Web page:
All of the deck hardware is tapped into G10 material, which eliminates the need for nuts and washers on the underside of the deck; and there is no way for the bolts to leak. G10 is an epoxy material which does not corrode.

hardware by mast

The lines lead aft on the starboard side include:

  • The starboard jib sheet, which is led through the handrail.
  • The main halyard, which is led through the sheet stopper.
  • The red line is the spinnaker halyard.
  • The white line at the inboard cleat is the mainsail reef line.

The Lewmar #14 self-tailing winch is used for the main halyard, the jib sheet, and the spinnaker sheet. The Harken cam cleat located forward of the winch can be used to cleat the jib sheet when the winch is being used for the spinnaker sheet. The cleat on the side of the cabin is for the spinnaker tack line. The tails for the starboard control lines can also be stored in a slot in the bulkhead.

cabin-top hardware

In this photo taken looking aft, you can see the water fill and optional holding tank pump-out deck fittings which are located on the port weather deck. This photo also shows the port running light and the two opening ports. The windows are framed with stainless steel to blend beautifully with the other deck hardware.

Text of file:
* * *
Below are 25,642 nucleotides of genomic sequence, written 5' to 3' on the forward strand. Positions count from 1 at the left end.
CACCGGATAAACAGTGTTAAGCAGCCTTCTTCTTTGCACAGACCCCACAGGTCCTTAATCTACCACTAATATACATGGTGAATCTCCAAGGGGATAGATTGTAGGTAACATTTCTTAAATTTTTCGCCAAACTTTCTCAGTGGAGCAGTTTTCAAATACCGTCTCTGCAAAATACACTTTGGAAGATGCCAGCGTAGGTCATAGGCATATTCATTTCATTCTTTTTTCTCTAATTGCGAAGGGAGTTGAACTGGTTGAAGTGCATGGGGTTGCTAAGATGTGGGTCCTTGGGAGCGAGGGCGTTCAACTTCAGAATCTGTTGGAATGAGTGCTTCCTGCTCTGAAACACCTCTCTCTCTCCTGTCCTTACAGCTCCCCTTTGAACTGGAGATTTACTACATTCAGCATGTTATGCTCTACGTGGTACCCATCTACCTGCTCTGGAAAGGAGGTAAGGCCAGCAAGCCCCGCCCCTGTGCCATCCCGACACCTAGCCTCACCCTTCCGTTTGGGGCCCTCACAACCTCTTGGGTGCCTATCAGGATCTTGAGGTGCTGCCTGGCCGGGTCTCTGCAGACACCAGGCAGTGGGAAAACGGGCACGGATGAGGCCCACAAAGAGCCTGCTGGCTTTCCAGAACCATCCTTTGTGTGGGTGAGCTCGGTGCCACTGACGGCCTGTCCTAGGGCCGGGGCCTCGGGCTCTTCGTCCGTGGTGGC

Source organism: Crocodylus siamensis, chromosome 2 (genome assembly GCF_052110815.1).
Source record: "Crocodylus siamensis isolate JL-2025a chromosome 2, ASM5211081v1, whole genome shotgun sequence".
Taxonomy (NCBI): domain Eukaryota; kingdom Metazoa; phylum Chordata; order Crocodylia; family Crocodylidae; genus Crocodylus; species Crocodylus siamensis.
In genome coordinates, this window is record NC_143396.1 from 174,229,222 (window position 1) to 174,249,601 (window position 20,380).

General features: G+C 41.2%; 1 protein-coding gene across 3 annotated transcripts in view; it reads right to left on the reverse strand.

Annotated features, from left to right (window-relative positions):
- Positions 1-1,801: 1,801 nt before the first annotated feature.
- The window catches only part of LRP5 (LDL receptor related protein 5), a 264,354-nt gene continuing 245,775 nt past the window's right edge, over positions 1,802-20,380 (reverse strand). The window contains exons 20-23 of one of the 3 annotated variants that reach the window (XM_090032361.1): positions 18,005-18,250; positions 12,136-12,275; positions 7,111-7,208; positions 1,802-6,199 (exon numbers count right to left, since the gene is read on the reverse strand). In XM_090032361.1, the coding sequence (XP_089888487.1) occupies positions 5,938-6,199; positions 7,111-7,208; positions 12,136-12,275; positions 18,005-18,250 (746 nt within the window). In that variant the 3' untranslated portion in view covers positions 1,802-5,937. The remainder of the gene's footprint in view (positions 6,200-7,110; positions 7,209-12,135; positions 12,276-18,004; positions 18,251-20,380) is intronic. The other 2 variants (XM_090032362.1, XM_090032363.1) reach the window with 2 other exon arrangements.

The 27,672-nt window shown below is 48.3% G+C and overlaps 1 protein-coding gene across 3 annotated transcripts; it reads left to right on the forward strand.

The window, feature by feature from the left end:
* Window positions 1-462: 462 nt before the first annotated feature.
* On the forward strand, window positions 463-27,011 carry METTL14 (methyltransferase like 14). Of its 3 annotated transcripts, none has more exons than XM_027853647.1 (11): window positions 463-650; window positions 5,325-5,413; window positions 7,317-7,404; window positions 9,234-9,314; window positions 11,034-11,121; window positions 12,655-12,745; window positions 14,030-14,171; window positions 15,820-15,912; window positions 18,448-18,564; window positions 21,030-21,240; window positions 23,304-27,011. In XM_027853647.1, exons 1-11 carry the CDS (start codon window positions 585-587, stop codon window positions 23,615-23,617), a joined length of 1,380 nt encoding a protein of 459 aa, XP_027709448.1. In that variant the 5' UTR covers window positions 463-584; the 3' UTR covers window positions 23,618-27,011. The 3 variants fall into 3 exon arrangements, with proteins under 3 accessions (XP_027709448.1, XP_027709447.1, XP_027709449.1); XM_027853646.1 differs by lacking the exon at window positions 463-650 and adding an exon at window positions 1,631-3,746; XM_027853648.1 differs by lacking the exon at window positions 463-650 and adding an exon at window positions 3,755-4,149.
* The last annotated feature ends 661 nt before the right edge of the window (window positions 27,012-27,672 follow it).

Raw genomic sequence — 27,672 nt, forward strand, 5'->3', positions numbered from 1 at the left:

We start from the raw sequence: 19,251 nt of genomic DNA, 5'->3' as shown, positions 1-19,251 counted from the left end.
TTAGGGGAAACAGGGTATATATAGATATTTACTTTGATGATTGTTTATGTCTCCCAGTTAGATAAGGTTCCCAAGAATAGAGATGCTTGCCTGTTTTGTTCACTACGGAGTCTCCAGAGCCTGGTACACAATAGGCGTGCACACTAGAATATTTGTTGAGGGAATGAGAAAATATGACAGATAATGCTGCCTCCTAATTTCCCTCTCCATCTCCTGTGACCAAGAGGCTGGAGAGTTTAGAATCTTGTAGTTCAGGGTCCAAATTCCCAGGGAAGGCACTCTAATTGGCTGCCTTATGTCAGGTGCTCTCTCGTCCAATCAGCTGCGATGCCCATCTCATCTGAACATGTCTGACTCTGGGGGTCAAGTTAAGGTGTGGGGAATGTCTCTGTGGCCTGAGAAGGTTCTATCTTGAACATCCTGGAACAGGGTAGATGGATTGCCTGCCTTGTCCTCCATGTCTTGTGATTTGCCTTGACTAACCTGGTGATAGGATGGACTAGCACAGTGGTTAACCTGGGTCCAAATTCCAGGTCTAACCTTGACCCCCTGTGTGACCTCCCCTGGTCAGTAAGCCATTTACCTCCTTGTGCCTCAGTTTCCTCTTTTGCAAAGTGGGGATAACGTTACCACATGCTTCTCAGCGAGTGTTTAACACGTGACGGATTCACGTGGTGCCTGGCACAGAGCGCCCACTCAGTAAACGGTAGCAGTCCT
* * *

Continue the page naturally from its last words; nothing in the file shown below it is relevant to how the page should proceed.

cabin-top hardware

Every effort has been made to keep the cockpit comfortable and clutter-free. Just as the slots in the bulkhead provide a hiding place for the halyard tails, these slots in the cockpit seat backs hide the optional spinnaker gear.

The forward slot is for the line that pulls the spinnaker bow pole out. There is a Harken cam cleat in the slot, and space to store the line. The aft slot houses a Harken ratchet block, a cam cleat, and space to store the spinnaker sheet. In heavier wind conditions, the spinnaker sheet can be led to the cabintop winch on the weather side. The two small dots under each slot are drain holes for the compartments. The notch in the cockpit cushion is a cup holder!

cockpit details

The Harbor 25 is equipped with a beautiful oak and mahogany tiller with a custom ss tiller head. The backstay control cleat, and the engine panel are located just below the tiller head. The engine panel has a tachometer and the start/stop button. The gearshift is on the starboard panel. Note the cockpit drain holes in the aft corners.

cockpit aft

The Harbor 25 has an amazingly large lazarette with a beautifully detailed hinged hatch. This is probably the perfect spot for the barbeque.

There are two low profile deck clamshells for the engine room blower, and the backstay line is led under deck. The traveler runs the full width of the cockpit and is very easy to adjust. You can also see the starboard spinnaker sheet being led under deck just forward of the traveler.